Meanwhile, he had been writing other novels, notably I vecchi e i giovani (1913; The Old and The Young) and Uno, nessuno e centomila (1925-26; One, None, and a Hundred Thousand). Both are more typical than Il fu Mattia Pascal. The first, a historical novel reflecting the Sicily of the end of the 19th century and the general bitterness at the loss of the ideals of the Risorgimento (the movement that led to the unification of Italy), suffers from Pirandello's tendency to "discompose" rather than to "compose" (to use his own terms, in L'umorismo), so that individual episodes stand out at the expense of the work as a whole. Uno, nessuno e centomila, however, is at once the most original and the most typical of his novels. It is a surrealistic description of the consequences of the hero's discovery that his wife (and others) see him with quite different eyes than he does himself. Its exploration of the reality of personality is of a type better known from his plays.
Pirandello wrote over 50 plays. He had first turned to the theatre in 1898 with L'epilogo, but the accidents that prevented its production until 1910 (when it was retitled La morsa) kept him from other than sporadic attempts at drama until the success of Cosi e (se vi pare) in 1917. This delay may have been fortunate for the development of his dramatic powers. L'epilogo does not greatly differ from other drama of its period, but Cosi e (se vi pare) began the series of plays that were to make him world famous in the 1920s. Its title can be translated as Right You Are (If You Think You Are). A demonstration, in dramatic terms, of the relativity of truth, and a rejection of the idea of any objective reality not at the mercy of individual vision, it anticipates Pirandello's two great plays, Six Characters in Search of an Author (1921) and Enrico IV (1922; Henry IV). Six Characters is the most arresting presentation of the typical Pirandellian contrast between art, which is unchanging, and life, which is an inconstant flux. Characters that have been rejected by their author materialize on stage, throbbing with a more intense vitality than the real actors, who, inevitably, distort their drama as they attempt its presentation. And in Henry IV the theme is madness, which lies just under the skin of ordinary life and is, perhaps, superior to ordinary life in its construction of a satisfying reality. The play finds dramatic strength in its hero's choice of retirement into unreality in preference to life in the uncertain world.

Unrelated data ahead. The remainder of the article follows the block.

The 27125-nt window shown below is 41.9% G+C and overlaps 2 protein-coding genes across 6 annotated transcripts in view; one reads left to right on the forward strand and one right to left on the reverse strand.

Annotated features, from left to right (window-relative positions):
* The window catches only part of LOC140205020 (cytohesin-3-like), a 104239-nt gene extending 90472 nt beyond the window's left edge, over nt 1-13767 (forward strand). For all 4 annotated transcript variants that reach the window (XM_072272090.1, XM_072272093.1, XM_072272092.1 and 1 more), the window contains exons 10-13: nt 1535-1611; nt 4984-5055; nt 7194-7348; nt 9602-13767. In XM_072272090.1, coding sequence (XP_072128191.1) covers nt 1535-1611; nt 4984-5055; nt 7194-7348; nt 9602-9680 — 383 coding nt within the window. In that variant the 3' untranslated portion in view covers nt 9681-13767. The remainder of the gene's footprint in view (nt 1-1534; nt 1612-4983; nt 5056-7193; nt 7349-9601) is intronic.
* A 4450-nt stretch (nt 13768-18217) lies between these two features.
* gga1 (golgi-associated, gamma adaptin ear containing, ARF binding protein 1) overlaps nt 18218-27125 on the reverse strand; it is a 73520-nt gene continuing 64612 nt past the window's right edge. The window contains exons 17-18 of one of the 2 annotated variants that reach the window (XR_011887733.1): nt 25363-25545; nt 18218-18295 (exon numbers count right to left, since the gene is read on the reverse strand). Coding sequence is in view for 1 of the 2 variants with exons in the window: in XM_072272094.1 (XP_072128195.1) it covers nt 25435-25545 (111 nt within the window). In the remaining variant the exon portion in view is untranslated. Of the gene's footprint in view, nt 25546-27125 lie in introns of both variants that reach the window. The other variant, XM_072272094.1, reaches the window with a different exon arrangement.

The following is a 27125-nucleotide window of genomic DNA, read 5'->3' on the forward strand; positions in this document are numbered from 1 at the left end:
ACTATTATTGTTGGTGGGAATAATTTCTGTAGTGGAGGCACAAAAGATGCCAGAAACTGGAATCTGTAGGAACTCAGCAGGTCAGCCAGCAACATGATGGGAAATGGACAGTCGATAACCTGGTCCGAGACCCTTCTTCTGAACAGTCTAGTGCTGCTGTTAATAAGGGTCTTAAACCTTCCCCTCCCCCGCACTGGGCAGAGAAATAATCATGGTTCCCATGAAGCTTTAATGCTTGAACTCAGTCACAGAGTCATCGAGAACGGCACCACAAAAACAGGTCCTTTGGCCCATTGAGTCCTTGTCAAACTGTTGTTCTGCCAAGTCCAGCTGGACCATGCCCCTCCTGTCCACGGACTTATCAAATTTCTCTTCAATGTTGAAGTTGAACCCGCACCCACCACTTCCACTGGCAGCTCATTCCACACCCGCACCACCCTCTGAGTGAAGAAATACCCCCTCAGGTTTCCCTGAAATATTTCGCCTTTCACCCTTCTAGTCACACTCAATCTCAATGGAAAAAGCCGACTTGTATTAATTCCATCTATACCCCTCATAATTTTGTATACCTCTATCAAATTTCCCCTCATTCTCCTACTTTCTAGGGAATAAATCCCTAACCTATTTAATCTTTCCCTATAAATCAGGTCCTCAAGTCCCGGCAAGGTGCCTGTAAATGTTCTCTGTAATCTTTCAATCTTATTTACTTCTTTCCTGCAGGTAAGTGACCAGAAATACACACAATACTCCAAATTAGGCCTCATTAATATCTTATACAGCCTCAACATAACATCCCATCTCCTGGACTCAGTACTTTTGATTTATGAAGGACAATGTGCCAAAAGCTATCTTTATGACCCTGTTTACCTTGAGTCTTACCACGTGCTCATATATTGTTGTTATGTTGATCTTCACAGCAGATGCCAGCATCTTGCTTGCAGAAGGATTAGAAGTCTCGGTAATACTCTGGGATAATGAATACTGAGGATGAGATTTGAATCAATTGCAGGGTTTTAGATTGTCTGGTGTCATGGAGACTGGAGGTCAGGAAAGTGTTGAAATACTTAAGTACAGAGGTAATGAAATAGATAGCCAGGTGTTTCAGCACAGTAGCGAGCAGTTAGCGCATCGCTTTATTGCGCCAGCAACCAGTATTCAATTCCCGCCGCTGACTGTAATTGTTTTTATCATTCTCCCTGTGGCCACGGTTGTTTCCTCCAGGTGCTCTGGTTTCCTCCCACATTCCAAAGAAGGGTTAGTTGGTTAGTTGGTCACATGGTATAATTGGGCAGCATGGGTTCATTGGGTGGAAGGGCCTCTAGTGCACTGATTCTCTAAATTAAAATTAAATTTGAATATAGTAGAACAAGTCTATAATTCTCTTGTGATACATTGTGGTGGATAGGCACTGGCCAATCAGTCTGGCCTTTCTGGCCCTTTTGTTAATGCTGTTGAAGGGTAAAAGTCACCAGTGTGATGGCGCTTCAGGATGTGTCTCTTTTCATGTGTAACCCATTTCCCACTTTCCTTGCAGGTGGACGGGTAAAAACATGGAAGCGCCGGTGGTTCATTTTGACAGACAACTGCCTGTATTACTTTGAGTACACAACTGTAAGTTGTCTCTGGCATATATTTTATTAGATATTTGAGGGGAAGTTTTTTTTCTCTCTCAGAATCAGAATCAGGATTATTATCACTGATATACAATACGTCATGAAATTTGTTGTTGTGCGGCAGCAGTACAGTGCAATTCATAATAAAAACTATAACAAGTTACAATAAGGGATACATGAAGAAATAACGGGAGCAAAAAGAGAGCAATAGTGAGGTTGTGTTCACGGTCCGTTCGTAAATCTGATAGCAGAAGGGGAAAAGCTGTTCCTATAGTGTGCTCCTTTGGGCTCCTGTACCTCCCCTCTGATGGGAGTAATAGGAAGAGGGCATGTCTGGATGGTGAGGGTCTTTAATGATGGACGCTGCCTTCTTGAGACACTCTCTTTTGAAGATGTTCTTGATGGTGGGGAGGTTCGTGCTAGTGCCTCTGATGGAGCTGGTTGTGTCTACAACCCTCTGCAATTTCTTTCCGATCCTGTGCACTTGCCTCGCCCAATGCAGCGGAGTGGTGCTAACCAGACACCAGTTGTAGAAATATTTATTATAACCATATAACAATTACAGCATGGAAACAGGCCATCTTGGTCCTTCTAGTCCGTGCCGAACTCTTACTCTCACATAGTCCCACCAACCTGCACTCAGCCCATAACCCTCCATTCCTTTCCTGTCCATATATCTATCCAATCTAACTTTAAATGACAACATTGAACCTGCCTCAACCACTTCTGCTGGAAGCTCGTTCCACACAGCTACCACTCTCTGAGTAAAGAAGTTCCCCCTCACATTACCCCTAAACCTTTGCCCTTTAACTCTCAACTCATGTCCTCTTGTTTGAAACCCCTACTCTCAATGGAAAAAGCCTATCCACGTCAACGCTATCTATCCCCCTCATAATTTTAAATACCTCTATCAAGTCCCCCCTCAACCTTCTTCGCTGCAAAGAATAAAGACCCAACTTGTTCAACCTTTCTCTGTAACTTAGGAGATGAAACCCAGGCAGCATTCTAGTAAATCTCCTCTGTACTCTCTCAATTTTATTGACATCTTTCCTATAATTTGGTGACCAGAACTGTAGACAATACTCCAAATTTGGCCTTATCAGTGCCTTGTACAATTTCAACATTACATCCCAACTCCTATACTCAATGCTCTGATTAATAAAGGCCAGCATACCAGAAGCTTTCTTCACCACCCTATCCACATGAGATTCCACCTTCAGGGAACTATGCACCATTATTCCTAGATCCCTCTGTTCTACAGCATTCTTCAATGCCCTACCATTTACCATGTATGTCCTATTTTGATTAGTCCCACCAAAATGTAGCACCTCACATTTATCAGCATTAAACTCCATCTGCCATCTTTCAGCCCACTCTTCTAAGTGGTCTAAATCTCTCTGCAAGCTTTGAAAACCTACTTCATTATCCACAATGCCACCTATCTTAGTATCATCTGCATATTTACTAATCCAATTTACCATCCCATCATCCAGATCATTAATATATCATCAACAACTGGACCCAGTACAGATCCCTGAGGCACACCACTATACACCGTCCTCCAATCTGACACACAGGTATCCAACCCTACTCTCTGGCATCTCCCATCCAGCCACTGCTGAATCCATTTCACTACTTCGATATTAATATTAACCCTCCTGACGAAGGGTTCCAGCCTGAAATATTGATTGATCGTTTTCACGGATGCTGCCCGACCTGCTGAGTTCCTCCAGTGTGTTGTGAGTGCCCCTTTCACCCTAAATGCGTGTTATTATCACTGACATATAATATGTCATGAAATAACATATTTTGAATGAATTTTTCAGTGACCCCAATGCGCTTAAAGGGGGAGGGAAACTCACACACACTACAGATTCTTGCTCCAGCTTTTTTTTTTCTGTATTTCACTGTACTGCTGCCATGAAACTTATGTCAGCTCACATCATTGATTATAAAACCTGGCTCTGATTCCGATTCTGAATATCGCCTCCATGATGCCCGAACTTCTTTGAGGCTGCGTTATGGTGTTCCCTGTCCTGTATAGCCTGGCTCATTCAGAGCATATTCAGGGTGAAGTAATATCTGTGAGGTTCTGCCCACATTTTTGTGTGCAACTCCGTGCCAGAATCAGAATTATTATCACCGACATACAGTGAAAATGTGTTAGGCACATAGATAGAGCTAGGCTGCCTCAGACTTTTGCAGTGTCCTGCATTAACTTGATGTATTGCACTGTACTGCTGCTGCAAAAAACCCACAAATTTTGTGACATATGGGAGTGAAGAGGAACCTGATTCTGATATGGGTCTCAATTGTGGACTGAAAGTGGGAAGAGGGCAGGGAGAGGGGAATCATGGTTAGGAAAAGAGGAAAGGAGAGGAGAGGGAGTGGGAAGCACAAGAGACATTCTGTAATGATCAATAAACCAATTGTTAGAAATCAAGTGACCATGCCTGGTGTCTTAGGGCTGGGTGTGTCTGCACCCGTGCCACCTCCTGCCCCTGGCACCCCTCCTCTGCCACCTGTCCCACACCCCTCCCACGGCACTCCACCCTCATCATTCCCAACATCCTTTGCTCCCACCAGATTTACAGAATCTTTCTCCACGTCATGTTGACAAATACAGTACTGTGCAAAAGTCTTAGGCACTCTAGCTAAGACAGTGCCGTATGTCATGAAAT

The production of Six Characters in Paris in 1923 made Pirandello widely known, and his work became one of the central influences on the French theatre. French drama from the existentialistic pessimism of Jean Anouilh and Jean-Paul Sartre to the absurdist comedy of Eugene Ionesco and Samuel Beckett is tinged with "Pirandellianism." His influence can also be detected in the drama of other countries, even in the religious verse dramas of T.S. Eliot.
In 1920 Pirandello said of his own art:
The universal acclaim that followed Six Characters and Henry IV sent Pirandello touring the world (1925-27) with his own company, the Teatro d'Arte in Rome. It also emboldened him to disfigure some of his later plays (e.g., Ciascuno a suo modo ) by calling attention to himself, just as in some of the later short stories it is the surrealistic and fantastic elements that are accentuated.
After the dissolution, because of financial losses, of the Teatro d'Arte in 1928, Pirandello spent his remaining years in frequent and extensive travel. In his will he requested that there should be no public ceremony marking his death--only "a hearse of the poor, the horse and the coachman."